TL;DR – While it is clearly treading across old ground, I still found the narrative and the cast to be compelling throughout.
Post-Credit Scene – There is no post-credit scene.
Disclosure – I was invited to a screening of this film.
Voyagers Review –
When you are talking about scenarios that immediately capture your attention, humans escaping Earth to try and colonise another planet to make sure humanity survives is one of those that immediately catches my attention. When it is done well, you are drawn into this world of desperation and struggles of leaving behind what you love for the unknown, but you lose the humanity for spectacle when it is done poorly. Today we look at a film that kind of swings between these poles in parts, but never the less left an impact on me.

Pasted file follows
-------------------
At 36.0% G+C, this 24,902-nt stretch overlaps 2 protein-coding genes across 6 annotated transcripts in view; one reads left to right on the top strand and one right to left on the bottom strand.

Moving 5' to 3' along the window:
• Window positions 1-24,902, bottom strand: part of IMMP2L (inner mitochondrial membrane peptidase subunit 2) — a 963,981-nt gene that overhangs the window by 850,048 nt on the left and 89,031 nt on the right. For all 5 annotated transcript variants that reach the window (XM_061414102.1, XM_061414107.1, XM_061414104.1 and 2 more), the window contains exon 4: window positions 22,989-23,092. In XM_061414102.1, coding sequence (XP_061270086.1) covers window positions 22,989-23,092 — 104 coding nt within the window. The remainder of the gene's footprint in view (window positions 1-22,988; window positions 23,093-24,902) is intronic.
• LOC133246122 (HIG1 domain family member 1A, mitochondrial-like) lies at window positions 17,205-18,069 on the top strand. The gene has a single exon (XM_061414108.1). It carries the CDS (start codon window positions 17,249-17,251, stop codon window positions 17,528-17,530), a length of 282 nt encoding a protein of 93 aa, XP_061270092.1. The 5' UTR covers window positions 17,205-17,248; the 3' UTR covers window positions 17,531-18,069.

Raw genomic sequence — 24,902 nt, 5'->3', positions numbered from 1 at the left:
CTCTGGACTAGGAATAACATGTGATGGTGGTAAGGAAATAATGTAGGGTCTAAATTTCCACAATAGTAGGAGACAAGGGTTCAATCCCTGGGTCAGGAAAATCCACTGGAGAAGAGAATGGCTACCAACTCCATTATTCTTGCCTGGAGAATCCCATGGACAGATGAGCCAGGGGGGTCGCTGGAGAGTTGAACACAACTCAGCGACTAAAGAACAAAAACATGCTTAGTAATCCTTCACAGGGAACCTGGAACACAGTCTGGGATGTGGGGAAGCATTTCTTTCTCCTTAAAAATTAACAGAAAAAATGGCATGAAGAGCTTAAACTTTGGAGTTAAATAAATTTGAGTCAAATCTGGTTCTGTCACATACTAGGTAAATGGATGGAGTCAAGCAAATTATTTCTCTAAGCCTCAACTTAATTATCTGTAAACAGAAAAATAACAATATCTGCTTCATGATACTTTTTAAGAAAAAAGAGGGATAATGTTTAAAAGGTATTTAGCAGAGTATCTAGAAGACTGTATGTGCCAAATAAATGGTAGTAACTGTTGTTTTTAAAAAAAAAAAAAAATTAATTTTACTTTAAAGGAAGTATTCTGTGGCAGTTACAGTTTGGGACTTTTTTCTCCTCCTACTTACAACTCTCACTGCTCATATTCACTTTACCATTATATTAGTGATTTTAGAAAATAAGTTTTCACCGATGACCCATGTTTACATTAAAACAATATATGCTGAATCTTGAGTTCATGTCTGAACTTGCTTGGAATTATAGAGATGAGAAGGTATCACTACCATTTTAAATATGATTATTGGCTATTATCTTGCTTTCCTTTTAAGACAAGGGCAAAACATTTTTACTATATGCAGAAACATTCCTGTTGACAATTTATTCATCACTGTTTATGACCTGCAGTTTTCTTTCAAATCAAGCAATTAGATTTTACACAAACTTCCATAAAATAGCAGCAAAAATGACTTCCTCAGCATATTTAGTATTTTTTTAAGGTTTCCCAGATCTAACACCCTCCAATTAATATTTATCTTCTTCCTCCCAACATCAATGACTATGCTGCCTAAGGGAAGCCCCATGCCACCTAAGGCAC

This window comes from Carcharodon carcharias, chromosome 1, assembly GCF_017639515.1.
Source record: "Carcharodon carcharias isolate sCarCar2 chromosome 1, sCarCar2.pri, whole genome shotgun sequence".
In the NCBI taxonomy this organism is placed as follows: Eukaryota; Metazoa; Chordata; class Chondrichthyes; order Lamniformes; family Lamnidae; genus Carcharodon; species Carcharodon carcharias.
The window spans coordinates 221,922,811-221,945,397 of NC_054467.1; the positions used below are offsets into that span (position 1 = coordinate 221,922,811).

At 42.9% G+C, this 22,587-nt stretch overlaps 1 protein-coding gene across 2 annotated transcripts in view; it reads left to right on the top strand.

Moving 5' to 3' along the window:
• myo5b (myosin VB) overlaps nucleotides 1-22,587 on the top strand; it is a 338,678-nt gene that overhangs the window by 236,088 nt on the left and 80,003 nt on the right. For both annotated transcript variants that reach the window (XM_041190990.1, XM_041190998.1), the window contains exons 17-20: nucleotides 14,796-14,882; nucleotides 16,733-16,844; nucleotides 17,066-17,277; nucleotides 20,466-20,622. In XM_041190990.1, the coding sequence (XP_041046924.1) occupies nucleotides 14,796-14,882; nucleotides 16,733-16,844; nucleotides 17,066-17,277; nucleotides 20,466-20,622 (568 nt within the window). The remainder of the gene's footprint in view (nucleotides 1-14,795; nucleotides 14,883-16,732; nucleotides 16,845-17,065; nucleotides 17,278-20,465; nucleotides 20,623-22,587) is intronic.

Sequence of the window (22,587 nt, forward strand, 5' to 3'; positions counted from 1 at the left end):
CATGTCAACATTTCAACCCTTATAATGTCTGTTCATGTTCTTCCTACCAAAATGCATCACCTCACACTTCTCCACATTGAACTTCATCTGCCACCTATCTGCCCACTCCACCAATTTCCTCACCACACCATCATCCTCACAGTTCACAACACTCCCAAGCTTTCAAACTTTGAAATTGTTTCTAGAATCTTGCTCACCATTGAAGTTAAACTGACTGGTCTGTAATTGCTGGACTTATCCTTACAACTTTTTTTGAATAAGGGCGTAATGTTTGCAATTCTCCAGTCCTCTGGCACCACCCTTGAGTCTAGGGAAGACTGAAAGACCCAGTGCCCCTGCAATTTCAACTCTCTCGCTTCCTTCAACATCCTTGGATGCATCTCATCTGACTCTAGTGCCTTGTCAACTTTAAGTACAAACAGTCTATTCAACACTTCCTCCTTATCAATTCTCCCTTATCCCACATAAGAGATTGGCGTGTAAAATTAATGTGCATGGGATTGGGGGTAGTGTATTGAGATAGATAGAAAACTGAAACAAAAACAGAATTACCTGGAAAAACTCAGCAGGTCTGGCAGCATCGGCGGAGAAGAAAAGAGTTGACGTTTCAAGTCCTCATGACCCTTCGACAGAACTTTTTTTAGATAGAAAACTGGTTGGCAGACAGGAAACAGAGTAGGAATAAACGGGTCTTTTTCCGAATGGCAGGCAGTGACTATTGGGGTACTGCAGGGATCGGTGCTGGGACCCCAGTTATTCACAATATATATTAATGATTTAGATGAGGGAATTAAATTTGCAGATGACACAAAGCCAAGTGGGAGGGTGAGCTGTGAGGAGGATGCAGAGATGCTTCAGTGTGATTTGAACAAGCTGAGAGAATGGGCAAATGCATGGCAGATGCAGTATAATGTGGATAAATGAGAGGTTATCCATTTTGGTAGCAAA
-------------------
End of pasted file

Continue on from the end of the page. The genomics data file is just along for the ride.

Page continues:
So to set the scene, in 2063, the climate on Earth is steadily worsening as the planet warms, leading to the genuine suggestion that humanity might not survive as a species. However, in this moment of darkness, scientists find what they believe to be a habitable planet. The only problem is that it will take over 80 years to reach it with the current technology. This means that those who leave on the trip will likely not be alive when it arrives, and indeed it will probably be their grandchildren, the third generation, that will survive. Given the danger and pressure to get a scouting ship out as soon as possible, they decide to grow a purpose crew that has never seen the big open world so they won’t miss it during the long ride. However, that means they are just children, so Richard Alling (Colin Farrell), their teacher decides to join them on the one way trip into the dark to help prepare them for those moments when it all goes wrong.